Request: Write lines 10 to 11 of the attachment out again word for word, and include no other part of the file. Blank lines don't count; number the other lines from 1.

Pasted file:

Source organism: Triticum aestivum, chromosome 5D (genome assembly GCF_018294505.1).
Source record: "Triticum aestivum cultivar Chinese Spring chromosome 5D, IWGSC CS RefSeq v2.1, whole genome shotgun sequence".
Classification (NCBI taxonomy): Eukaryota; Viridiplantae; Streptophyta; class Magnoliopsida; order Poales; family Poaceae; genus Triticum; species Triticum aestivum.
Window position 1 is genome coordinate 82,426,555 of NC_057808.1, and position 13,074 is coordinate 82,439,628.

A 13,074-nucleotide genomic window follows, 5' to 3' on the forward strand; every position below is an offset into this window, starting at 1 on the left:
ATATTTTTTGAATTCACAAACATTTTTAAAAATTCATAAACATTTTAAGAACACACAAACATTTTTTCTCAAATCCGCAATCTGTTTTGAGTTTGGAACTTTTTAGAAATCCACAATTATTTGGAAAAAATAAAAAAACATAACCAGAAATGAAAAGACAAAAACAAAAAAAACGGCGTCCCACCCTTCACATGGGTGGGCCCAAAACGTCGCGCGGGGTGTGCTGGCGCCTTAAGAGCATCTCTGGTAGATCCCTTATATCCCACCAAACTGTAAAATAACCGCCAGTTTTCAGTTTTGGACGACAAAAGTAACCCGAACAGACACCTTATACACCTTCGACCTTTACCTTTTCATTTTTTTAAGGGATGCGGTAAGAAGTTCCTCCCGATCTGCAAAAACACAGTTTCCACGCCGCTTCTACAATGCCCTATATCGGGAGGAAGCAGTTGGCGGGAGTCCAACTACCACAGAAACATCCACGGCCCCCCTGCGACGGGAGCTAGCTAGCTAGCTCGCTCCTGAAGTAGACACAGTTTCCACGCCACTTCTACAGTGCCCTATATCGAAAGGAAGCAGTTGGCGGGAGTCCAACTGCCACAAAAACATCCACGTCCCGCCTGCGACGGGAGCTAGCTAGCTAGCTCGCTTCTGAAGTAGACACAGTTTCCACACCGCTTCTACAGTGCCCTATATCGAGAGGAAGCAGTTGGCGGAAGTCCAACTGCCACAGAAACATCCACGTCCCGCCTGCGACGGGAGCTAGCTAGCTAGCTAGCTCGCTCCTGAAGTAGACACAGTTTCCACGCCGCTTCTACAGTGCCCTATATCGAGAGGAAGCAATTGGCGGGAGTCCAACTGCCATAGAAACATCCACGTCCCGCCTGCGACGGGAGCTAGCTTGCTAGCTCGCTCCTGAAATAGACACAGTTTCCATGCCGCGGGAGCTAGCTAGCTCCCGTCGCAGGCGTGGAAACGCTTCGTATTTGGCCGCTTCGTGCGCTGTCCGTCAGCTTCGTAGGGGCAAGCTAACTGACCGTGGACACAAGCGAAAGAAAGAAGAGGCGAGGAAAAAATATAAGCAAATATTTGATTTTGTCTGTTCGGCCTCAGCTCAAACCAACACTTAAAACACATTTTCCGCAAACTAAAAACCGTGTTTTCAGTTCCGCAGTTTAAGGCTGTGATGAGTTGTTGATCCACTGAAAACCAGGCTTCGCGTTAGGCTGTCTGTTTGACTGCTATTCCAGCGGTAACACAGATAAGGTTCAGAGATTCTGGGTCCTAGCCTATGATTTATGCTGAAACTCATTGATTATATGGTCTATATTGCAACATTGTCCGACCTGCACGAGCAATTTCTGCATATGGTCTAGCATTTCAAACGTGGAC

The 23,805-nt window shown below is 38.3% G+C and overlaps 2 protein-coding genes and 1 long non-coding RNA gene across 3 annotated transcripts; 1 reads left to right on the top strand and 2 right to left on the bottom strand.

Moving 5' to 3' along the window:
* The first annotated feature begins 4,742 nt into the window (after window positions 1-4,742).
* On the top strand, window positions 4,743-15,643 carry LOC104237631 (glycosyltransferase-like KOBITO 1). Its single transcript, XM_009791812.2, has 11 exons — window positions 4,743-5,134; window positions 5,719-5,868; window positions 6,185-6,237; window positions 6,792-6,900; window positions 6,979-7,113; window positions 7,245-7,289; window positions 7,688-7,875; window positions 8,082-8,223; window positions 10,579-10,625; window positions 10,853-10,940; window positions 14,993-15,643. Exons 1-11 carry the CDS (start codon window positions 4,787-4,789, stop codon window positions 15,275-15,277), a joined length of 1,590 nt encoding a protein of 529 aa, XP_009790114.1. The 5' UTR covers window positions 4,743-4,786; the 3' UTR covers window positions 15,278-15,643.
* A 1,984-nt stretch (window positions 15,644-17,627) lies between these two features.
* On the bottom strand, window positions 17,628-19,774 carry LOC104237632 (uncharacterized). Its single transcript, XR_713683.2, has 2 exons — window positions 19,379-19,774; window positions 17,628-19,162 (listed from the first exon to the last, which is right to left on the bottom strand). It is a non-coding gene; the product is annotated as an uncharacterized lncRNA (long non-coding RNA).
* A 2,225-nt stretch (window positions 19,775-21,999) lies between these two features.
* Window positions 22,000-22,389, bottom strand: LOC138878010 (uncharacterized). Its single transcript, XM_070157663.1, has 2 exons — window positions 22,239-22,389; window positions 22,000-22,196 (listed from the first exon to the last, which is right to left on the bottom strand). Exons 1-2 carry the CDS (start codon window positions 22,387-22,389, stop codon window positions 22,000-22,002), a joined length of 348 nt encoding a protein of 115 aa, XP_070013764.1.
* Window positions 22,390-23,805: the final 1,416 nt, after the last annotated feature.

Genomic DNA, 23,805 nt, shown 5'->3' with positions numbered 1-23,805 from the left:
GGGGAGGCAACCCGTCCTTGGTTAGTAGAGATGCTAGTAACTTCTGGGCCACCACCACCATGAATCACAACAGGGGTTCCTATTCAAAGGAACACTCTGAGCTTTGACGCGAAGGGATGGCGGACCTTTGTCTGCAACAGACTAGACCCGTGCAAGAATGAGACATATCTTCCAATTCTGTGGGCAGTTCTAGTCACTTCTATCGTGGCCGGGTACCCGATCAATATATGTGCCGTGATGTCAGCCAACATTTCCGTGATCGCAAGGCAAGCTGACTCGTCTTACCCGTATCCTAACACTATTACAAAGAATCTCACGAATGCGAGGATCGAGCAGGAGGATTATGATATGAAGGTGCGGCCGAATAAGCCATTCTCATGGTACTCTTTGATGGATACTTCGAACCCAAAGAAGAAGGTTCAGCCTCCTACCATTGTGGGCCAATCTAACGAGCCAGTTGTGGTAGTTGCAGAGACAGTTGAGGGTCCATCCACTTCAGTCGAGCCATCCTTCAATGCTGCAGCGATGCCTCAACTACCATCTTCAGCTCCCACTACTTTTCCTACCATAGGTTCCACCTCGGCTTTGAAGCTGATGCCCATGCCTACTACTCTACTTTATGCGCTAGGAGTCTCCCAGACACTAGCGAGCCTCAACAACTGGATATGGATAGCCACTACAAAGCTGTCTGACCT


* On the top strand, window positions 4,743-15,643 carry LOC104237631 (glycosyltransferase-like KOBITO 1). Its single transcript, XM_009791812.2, has 11 exons — window positions 4,743-5,134; window positions 5,719-5,868; window positions 6,185-6,237; window positions 6,792-6,900; window positions 6,979-7,113; window positions 7,245-7,289; window positions 7,688-7,875; window positions 8,082-8,223; window positions 10,579-10,625; window positions 10,853-10,940; window positions 14,993-15,643. Exons 1-11 carry the CDS (start codon window positions 4,787-4,789, stop codon window positions 15,275-15,277), a joined length of 1,590 nt encoding a protein of 529 aa, XP_009790114.1. The 5' UTR covers window positions 4,743-4,786; the 3' UTR covers window positions 15,278-15,643.
* A 1,984-nt stretch (window positions 15,644-17,627) lies between these two features.